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Walking with pain

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Walking with pain everyday

Are you walking with pain when all you want to is go on a leisurely walk and be comfortable?

Being able to walk comfortably can be ours again when we remind our muscles of their connections to each other simply through the natural act of a pandiculation. Fortunately the “p” word has been systematized as somatics exercises

Walking with painWalking with pain can seem like we’re dragging a heavy weight around. Lose that heavy albatross and we can be free again.

I remember what it was like to walk a mere 50 feet and my shoulder would sear in pain. It was no fun to go on a walk.

The hips on the other hand, had felt off track and had been clunking around since the age of 14 when I first noticed it. Pain seemed to come out of nowhere on the side of the hips, that stitch in the side, or the back of the legs when I experienced that hot poker of sciatica – ouch, ouch, ouch.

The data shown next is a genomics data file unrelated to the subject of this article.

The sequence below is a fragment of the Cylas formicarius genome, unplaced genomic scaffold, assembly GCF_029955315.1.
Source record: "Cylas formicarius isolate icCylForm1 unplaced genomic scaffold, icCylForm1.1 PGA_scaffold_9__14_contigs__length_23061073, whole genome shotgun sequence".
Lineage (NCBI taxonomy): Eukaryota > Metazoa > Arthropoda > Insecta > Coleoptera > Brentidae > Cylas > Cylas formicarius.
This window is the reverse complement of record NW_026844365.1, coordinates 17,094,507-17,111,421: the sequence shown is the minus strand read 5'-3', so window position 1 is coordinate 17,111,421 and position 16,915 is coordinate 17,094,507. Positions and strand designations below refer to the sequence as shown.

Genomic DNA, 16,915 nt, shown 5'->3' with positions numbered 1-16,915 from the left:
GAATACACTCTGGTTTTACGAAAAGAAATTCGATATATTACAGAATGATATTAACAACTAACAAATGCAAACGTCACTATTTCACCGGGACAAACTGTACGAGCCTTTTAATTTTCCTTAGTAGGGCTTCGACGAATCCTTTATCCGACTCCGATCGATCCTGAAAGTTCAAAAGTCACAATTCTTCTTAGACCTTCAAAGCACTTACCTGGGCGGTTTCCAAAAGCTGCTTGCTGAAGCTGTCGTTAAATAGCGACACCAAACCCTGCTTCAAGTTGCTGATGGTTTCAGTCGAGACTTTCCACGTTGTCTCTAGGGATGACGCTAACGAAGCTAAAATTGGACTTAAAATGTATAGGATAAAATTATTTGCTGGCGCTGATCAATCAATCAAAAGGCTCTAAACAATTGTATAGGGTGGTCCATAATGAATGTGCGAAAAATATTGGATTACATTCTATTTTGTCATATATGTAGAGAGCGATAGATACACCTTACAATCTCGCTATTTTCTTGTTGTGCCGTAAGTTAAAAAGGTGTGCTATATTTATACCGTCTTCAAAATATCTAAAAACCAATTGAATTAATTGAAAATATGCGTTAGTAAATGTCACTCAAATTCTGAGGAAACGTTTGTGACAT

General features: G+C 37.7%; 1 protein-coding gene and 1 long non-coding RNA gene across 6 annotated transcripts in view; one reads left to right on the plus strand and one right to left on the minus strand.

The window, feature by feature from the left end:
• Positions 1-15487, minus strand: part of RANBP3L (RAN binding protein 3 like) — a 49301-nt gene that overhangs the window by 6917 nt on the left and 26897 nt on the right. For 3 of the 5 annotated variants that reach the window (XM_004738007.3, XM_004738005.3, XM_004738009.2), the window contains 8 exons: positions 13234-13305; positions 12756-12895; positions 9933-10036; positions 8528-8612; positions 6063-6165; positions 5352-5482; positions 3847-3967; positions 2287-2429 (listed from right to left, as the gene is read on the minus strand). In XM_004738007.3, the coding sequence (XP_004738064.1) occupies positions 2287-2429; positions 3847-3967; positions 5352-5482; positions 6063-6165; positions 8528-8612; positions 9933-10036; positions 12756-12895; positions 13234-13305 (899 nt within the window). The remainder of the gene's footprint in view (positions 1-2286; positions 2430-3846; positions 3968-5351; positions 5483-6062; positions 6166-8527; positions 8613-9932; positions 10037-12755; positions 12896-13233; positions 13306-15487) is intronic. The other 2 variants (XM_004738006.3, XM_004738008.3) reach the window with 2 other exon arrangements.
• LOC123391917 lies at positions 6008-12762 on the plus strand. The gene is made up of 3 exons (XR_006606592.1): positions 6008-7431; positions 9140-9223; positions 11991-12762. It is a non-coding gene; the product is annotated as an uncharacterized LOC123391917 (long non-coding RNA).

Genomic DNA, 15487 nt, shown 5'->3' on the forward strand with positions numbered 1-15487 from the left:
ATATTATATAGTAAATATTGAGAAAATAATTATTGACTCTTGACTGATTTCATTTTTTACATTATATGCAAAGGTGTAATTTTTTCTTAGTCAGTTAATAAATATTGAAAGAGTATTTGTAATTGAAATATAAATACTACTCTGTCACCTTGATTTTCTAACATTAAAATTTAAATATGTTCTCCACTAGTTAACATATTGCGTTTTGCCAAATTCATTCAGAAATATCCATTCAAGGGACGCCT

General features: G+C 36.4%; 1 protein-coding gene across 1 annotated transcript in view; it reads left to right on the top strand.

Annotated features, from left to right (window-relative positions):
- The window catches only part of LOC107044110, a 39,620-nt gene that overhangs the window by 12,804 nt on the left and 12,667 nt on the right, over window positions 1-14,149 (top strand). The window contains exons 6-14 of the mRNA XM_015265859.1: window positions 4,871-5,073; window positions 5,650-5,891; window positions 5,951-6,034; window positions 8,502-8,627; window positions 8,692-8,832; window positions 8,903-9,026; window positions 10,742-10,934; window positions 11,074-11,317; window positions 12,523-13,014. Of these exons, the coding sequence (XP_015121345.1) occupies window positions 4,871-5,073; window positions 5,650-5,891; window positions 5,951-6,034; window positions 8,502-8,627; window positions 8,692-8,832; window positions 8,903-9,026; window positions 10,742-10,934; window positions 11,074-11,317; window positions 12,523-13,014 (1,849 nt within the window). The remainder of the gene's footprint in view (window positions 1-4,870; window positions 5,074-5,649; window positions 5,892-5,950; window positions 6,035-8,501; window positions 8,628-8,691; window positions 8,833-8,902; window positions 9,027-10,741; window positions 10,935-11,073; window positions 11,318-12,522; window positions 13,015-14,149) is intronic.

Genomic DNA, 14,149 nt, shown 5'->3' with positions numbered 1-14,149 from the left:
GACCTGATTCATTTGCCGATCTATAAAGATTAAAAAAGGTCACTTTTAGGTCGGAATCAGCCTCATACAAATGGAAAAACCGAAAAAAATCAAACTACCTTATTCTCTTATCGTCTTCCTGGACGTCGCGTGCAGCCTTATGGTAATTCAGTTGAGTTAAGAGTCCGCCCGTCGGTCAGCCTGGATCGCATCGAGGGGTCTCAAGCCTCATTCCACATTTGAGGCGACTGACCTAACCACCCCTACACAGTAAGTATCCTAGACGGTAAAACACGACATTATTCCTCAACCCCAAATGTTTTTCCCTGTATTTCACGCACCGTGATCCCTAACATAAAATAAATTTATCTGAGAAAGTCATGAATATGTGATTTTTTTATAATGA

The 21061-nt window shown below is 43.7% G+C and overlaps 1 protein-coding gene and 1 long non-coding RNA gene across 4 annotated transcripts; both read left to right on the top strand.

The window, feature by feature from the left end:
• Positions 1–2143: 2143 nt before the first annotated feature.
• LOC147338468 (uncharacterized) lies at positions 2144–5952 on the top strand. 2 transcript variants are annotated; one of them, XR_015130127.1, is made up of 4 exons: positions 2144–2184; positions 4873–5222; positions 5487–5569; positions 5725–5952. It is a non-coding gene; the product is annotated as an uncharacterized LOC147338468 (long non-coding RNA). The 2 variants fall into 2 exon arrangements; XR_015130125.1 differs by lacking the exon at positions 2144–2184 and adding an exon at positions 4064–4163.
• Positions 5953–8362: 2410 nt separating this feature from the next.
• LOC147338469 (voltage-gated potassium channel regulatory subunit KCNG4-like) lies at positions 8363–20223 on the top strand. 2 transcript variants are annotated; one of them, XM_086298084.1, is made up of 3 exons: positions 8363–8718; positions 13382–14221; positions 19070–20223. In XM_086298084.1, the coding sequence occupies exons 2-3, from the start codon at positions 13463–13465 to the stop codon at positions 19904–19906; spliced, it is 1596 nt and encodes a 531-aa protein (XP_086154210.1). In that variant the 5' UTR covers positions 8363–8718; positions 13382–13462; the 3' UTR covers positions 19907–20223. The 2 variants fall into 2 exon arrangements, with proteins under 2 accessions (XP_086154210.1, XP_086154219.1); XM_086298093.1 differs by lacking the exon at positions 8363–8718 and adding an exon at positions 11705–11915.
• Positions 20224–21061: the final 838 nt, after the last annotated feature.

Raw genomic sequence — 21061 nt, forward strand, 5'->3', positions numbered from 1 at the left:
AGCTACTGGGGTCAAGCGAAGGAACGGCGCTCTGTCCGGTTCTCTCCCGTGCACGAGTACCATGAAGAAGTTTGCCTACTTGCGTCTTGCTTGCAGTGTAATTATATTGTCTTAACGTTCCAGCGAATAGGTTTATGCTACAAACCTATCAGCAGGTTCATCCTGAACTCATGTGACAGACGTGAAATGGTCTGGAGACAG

When we get off track, we can get back on by losing what un-tracks us. Sounds complicated. It really isn’t.

Walking in pain is miserable. Who wants to walk when we know if we do, bad things can happen. So why bother.

By not doing one of our more natural acts, we’re doing a great disservice to our self. It’s a tough situation to be in, you want to walk and then you end up walking with pain.

Walking has been considered one of the best exercises we can do for any number of health reasons but doesn’t that sound kind of lame. We’re the two legged animal, this is what we’re here to do. Walking in pain isn’t the option we’d like.

Walking with pain and compensations

A couple of considerations to amble easily is to have things arranged with less compensations or habits of movement which no longer serve us.

If we live with a rotated hip and it clunks or doesn’t move well, this can have negative effects on the knee, ankle or our back. We’ll do a walking rather than ambulate with ease and grace.

Tight, stiff, overly tensed leg muscles which restrict or inhibit movement may result from compensatory habits, injuries or even lack of water. Diet plays a role since the muscles need fuel. Re-programming our movement patterns, on the other hand, has been lost on many people.

If we’re not self-correcting, we’re missing opportunities to lengthen muscles back into shape. Those lazy dogs which sleep all day usually don’t miss a beat and pandiculate themselves after periods of being sedentary.